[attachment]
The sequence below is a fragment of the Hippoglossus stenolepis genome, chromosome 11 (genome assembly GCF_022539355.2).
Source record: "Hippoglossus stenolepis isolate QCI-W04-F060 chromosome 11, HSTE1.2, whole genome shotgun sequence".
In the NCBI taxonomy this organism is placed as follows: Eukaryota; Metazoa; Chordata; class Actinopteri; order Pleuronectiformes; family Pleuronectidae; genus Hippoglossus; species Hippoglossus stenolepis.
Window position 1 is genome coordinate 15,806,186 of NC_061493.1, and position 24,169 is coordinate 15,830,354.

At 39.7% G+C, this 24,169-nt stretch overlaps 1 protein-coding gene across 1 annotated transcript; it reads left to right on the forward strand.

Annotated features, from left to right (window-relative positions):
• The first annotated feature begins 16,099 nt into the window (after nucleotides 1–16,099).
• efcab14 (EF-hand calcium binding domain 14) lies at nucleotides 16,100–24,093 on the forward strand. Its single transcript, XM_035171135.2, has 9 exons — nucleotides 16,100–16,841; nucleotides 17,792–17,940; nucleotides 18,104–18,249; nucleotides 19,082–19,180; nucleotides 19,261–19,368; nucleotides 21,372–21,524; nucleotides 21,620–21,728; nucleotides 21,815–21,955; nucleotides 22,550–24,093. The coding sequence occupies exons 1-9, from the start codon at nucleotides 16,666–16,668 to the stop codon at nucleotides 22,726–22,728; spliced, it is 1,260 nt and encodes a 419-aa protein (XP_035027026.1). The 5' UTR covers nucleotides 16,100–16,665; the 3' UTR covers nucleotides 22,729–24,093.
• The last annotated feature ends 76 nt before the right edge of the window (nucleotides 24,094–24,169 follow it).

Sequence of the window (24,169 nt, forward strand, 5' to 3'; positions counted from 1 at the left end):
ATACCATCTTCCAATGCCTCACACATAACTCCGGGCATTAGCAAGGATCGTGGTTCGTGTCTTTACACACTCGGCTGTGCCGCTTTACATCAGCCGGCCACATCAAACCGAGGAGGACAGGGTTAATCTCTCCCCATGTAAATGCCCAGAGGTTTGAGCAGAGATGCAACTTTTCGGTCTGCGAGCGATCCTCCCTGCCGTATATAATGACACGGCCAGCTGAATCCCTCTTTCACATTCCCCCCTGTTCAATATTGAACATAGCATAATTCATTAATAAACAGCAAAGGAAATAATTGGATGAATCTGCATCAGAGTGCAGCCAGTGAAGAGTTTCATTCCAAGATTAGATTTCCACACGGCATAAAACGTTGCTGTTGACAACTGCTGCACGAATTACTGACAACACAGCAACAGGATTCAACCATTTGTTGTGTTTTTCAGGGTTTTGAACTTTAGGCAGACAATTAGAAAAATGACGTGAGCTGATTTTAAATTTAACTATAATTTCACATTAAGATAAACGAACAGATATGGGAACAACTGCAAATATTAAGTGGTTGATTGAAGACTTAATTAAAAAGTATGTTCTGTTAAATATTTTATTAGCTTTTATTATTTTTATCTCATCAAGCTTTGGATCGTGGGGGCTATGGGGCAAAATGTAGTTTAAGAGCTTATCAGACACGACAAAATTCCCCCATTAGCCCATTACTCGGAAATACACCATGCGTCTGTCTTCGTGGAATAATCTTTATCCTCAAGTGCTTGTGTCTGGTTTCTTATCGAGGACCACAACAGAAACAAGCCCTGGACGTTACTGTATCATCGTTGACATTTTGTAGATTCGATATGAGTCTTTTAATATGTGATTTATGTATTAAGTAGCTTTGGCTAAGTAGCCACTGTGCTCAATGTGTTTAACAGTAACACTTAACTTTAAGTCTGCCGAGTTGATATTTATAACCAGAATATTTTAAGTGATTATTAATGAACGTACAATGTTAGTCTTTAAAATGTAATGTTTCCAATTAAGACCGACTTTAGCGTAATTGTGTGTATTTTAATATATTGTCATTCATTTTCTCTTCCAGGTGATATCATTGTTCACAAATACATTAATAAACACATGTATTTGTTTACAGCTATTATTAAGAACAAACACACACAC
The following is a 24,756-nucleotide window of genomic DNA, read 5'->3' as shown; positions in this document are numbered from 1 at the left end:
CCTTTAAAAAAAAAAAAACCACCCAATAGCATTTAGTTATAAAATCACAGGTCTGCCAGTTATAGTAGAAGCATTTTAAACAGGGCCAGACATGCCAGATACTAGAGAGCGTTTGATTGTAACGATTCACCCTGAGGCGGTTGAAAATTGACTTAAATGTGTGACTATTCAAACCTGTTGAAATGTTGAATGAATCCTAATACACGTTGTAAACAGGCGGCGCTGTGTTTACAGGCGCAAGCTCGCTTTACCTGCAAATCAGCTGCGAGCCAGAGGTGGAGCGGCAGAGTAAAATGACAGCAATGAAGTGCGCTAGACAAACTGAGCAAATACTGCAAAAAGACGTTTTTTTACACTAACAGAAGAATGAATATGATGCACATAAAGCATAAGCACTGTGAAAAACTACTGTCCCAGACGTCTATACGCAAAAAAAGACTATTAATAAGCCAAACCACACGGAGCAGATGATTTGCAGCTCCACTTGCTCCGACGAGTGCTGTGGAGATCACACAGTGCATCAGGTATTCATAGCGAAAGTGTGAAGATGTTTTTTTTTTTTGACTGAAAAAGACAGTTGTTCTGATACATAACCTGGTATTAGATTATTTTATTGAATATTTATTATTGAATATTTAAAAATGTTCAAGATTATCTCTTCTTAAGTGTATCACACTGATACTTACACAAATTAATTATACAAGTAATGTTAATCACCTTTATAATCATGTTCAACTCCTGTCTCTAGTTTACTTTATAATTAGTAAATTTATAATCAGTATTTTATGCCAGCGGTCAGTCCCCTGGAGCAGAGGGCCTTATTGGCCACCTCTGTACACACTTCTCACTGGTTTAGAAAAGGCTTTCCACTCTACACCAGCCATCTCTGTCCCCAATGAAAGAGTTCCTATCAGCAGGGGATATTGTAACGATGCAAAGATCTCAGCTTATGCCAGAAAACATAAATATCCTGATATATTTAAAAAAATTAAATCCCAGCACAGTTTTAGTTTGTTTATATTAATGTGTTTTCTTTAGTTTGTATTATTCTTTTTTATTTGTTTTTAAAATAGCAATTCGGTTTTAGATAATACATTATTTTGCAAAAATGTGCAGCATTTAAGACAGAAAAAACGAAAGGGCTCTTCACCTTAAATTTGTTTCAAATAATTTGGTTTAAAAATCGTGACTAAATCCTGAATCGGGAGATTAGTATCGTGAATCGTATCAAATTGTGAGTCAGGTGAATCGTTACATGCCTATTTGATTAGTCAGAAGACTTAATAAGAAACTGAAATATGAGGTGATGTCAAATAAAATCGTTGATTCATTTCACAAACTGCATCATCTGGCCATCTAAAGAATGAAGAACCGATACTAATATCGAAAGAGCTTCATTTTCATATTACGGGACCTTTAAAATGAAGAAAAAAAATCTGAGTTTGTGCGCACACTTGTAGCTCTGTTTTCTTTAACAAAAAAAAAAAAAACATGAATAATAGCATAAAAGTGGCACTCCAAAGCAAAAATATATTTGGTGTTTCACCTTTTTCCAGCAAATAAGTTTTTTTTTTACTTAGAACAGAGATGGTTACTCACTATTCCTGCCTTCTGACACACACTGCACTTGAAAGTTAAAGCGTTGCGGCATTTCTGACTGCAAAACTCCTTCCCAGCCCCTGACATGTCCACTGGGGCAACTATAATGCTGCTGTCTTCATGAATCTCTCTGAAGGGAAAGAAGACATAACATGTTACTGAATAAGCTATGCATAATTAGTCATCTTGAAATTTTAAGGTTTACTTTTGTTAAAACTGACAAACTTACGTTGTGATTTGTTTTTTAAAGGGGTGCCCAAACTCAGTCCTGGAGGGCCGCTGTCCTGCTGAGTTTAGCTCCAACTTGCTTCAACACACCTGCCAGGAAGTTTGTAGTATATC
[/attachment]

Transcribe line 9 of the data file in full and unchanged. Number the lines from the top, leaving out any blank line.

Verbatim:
• The last annotated feature ends 76 nt before the right edge of the window (nucleotides 24,094–24,169 follow it).